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Theater & Dance

Three Versions of Cher Head to the Dallas Arts District This Weekend

The Cher Show actress and singer Morgan Scott talks about what it takes to transform into the pop culture icon as the Tony-winning musical comes to the Winspear.
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The Cher Show features three different Chers from these different points in Cher's life and career including the (left to right) "Lady" Cher played by Catherine Airale, "Star" Cher played by Morgan Scott, and "Babe" Cher played by Ella Perez. Meredith Mashburn Photography

It takes a lot of work to become a convincing Cher. Singer Morgan Scott has been practicing for it her whole life, even if she didn’t realize it until she was older.

“I had seen her in reruns of The Sonny and Cher Show,” Scott says. “I’ve seen her music videos on VH1. I didn’t recognize that was the same person and my sister and I would play it on repeat. We would be singing along to her videos and hearing her on the radio and I thought maybe I have a knack for this.”

Scott is one three singers in the touring production of the Tony-winning musical The Cher Show, which comes to the Winspear Opera House from Thursday through Saturday, December 17.  

She plays the “Star” Cher, one of three versions of the pop star depicted in the musical. Catherine Airale is the “Lady” Cher, referring to her “Dark Lady” period, and Ella Perez is the “Babe” Cher, which ties back to the early mega hit “I Got You Babe” that Cher sang with her late husband and TV co-star Sonny Bono.

The Cher Show is a biographical tale of the singer’s life from her early days on television alongside Sonny to her Oscar winning performance in 1988’s Moonstruck. Cher’s story is told through three different periods of the Oscar-winning actress’ life.

“It’s not just a chronological telling,” Scott says. “What’s beautiful about [the show] is the way they do it. These Chers are always with each other. At the end of the day, my inner child is still part of the Cher I play. The tumultuous relationships, it’s all still part of the Cher I play. It’s all part of the same person.”

The three Chers’ lives intersect in interesting ways that explore what makes the real Cher so versatile and powerful as a performer and personality.

“While she is older and wiser, she can look at the younger Cher and the middle Cher and can say or know what she needs to do,” Scott says. “That’s not to say that my Cher doesn’t have her own fears and things she needs to triumph over. She’s overcome quite a bit in her life. She gets knocked down and got right back up and that’s how all these reinventions occurred.”

Scott says she had plenty of opportunities to practice Cher’s songs before she auditioned for The Cher Show. These experiences went far beyond her younger years when she was trying to learn the icon’s songs from the radio.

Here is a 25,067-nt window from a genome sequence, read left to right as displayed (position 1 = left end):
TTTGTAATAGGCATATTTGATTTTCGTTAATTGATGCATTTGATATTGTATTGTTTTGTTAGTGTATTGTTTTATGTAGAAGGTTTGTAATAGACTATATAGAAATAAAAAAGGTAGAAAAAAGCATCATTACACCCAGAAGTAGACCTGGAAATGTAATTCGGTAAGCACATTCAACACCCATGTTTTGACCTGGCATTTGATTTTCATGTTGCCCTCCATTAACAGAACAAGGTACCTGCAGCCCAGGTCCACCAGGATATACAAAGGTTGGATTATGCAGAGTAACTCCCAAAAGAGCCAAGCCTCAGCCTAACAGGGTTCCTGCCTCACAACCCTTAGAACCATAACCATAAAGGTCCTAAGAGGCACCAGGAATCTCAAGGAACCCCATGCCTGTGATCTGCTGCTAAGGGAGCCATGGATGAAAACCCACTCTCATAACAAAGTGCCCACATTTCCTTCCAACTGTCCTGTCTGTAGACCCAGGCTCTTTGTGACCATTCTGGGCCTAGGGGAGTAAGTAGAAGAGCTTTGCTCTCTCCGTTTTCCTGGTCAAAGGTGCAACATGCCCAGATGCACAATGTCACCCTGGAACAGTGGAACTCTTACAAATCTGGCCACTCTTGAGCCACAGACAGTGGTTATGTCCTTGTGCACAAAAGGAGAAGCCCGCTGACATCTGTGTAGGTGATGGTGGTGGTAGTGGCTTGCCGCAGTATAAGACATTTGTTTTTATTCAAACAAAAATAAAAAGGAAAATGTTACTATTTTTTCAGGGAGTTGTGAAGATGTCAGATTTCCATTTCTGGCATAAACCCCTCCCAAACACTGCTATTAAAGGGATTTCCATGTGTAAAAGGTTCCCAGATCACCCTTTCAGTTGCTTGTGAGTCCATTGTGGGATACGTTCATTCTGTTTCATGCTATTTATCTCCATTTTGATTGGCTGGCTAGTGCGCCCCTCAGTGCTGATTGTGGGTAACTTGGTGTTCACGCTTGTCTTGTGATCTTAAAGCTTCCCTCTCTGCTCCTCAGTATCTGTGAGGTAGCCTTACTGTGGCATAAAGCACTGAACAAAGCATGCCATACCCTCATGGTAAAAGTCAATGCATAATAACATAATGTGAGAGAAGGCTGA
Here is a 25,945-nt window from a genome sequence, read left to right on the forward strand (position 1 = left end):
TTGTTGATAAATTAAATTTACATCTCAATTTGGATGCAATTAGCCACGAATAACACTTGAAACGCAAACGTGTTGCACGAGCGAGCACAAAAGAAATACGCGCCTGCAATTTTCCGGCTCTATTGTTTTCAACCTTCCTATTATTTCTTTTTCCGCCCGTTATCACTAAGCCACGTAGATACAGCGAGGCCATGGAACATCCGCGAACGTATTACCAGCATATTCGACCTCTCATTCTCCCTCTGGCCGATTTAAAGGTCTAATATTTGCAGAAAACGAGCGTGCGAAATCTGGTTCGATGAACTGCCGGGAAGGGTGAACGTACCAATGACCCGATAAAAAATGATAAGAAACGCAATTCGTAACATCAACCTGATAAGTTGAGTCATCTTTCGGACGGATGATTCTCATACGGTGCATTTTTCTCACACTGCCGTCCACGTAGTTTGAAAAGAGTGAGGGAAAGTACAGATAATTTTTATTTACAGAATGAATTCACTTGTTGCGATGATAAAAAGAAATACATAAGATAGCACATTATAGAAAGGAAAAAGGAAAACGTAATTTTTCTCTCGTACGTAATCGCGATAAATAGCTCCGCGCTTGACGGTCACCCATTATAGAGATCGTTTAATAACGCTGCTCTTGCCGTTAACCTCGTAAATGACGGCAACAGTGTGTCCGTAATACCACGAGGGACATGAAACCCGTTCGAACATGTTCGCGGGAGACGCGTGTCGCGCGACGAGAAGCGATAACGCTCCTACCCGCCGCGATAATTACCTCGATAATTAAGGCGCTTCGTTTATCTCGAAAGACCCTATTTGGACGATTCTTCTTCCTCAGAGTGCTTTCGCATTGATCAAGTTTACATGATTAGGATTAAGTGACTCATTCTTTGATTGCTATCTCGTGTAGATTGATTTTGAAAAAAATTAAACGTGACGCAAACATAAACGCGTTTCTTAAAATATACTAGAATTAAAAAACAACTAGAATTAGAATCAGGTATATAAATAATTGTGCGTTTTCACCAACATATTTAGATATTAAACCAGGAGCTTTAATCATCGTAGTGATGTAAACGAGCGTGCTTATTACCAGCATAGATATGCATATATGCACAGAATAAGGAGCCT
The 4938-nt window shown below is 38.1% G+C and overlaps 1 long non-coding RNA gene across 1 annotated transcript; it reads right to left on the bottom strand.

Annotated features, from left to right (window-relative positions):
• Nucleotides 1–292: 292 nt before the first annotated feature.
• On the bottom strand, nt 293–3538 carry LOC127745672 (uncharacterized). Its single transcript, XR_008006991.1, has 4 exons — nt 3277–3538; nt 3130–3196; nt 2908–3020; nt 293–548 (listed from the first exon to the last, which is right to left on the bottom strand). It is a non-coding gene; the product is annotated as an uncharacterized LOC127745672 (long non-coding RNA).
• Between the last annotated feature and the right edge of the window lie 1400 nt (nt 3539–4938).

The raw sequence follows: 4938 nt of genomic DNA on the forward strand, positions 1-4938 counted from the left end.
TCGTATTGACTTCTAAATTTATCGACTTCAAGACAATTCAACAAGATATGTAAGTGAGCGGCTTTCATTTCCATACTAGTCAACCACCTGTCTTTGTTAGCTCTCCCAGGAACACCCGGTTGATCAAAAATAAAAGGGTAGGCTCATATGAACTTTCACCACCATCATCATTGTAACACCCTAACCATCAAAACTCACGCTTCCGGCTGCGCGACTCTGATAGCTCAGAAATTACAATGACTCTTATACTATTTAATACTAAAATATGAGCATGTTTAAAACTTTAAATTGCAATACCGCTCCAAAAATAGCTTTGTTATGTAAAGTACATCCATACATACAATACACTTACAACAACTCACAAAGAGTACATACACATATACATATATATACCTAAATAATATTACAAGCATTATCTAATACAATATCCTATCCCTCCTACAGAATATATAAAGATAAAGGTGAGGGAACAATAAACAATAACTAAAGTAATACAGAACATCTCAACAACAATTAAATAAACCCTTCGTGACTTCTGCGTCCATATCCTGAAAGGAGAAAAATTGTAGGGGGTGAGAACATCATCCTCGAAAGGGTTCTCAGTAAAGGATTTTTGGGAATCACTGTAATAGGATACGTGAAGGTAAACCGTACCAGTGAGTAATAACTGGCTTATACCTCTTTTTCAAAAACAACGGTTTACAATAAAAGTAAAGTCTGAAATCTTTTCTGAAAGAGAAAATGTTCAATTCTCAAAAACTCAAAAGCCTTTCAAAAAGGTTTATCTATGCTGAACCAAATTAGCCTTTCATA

“I’ve been a wedding singer for a very long time,” Scott says. “Five years ago, the bandleader put ‘Believe’ on the set list and asked if I would mind taking a crack at doing it as Cher. Sure enough, they got a kick out of it.”

The new challenge was learning how to talk and act in between the songs.

“The challenge certainly was the text and presenting it in a way that I have to imagine Cher would,” Scott says. “That became the truest, most sincere way of presenting it. That’s what I try to do with every person, to be the human being that we all connect with.”

Other challenges are the costume changes. The Cher Show features about 400 outfits designed by Cher’s costume designer Bob Mackie. There’s even a parade of Cher’s iconic outfits that gets “thunderous applause every time.”

“I get to wear so many iconic looks,” Scott says, “stuff that people will certainly recognize.”

Scott also performs a Cher solo with “The Way of Love,” one of the artist’s earliest hits that was originally performed by Johnny Mathis. It was first released in 1972 as the second single of Gypsys, Tramps & Thieves

“It’s not just the most challenging because it’s a vocal thing,” Scott says. “There’s a spotlight and it’s just me on stage and it’s terrifying, but that’s the point. I get to be the most vulnerable during the show and it’s a real challenge and very rewarding.”

There’s also a special moment where the three generations of Cher get to share the stage for a song. She won’t spoil the song, except to say that it represents a point in Cher’s life where she can finally appreciate both her achievements and struggles.

“It’s definitely a moment of triumph and growth and it’s very, very powerful,” Scott says. “Even if you don’t consider yourself a Cher fan, it’s a blast and you learn a ton about her musical history with this and what she’s gone through. You’ll leave pumped, I would say.”

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